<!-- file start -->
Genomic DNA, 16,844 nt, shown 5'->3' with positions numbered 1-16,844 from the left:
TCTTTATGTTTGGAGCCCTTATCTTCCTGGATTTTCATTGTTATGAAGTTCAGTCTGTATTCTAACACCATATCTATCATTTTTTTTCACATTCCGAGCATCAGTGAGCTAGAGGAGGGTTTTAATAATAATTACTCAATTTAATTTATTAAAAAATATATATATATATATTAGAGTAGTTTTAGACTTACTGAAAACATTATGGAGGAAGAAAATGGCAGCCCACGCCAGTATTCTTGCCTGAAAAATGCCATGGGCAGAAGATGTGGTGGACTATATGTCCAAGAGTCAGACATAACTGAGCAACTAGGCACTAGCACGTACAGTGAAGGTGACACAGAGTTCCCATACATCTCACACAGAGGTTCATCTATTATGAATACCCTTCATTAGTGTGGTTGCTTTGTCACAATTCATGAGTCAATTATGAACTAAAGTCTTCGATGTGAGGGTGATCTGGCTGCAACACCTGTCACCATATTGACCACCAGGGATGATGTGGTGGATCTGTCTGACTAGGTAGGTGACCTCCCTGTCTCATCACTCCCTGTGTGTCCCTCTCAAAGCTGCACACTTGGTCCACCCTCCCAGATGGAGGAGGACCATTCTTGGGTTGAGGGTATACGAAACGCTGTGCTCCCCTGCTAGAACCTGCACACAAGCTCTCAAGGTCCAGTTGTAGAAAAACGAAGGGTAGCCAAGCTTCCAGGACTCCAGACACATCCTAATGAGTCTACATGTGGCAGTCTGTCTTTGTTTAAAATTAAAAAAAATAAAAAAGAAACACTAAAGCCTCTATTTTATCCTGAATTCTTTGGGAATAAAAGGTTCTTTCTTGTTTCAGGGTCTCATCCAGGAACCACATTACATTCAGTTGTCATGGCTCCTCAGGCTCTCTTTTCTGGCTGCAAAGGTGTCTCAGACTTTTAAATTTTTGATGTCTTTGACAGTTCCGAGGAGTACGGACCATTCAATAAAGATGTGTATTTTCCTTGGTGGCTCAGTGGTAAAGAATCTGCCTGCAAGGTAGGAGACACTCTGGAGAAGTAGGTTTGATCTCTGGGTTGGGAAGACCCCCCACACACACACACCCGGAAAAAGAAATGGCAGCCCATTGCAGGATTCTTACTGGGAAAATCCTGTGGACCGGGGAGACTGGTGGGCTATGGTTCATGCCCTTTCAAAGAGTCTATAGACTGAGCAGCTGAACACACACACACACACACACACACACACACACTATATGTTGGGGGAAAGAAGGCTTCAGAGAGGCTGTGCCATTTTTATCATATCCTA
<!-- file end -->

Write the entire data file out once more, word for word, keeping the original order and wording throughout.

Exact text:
Genomic DNA, 16,844 nt, shown 5'->3' with positions numbered 1-16,844 from the left:
TCTTTATGTTTGGAGCCCTTATCTTCCTGGATTTTCATTGTTATGAAGTTCAGTCTGTATTCTAACACCATATCTATCATTTTTTTTCACATTCCGAGCATCAGTGAGCTAGAGGAGGGTTTTAATAATAATTACTCAATTTAATTTATTAAAAAATATATATATATATATTAGAGTAGTTTTAGACTTACTGAAAACATTATGGAGGAAGAAAATGGCAGCCCACGCCAGTATTCTTGCCTGAAAAATGCCATGGGCAGAAGATGTGGTGGACTATATGTCCAAGAGTCAGACATAACTGAGCAACTAGGCACTAGCACGTACAGTGAAGGTGACACAGAGTTCCCATACATCTCACACAGAGGTTCATCTATTATGAATACCCTTCATTAGTGTGGTTGCTTTGTCACAATTCATGAGTCAATTATGAACTAAAGTCTTCGATGTGAGGGTGATCTGGCTGCAACACCTGTCACCATATTGACCACCAGGGATGATGTGGTGGATCTGTCTGACTAGGTAGGTGACCTCCCTGTCTCATCACTCCCTGTGTGTCCCTCTCAAAGCTGCACACTTGGTCCACCCTCCCAGATGGAGGAGGACCATTCTTGGGTTGAGGGTATACGAAACGCTGTGCTCCCCTGCTAGAACCTGCACACAAGCTCTCAAGGTCCAGTTGTAGAAAAACGAAGGGTAGCCAAGCTTCCAGGACTCCAGACACATCCTAATGAGTCTACATGTGGCAGTCTGTCTTTGTTTAAAATTAAAAAAAATAAAAAAGAAACACTAAAGCCTCTATTTTATCCTGAATTCTTTGGGAATAAAAGGTTCTTTCTTGTTTCAGGGTCTCATCCAGGAACCACATTACATTCAGTTGTCATGGCTCCTCAGGCTCTCTTTTCTGGCTGCAAAGGTGTCTCAGACTTTTAAATTTTTGATGTCTTTGACAGTTCCGAGGAGTACGGACCATTCAATAAAGATGTGTATTTTCCTTGGTGGCTCAGTGGTAAAGAATCTGCCTGCAAGGTAGGAGACACTCTGGAGAAGTAGGTTTGATCTCTGGGTTGGGAAGACCCCCCACACACACACACCCGGAAAAAGAAATGGCAGCCCATTGCAGGATTCTTACTGGGAAAATCCTGTGGACCGGGGAGACTGGTGGGCTATGGTTCATGCCCTTTCAAAGAGTCTATAGACTGAGCAGCTGAACACACACACACACACACACACACACACACACTATATGTTGGGGGAAAGAAGGCTTCAGAGAGGCTGTGCCATTTTTATCATATCCTA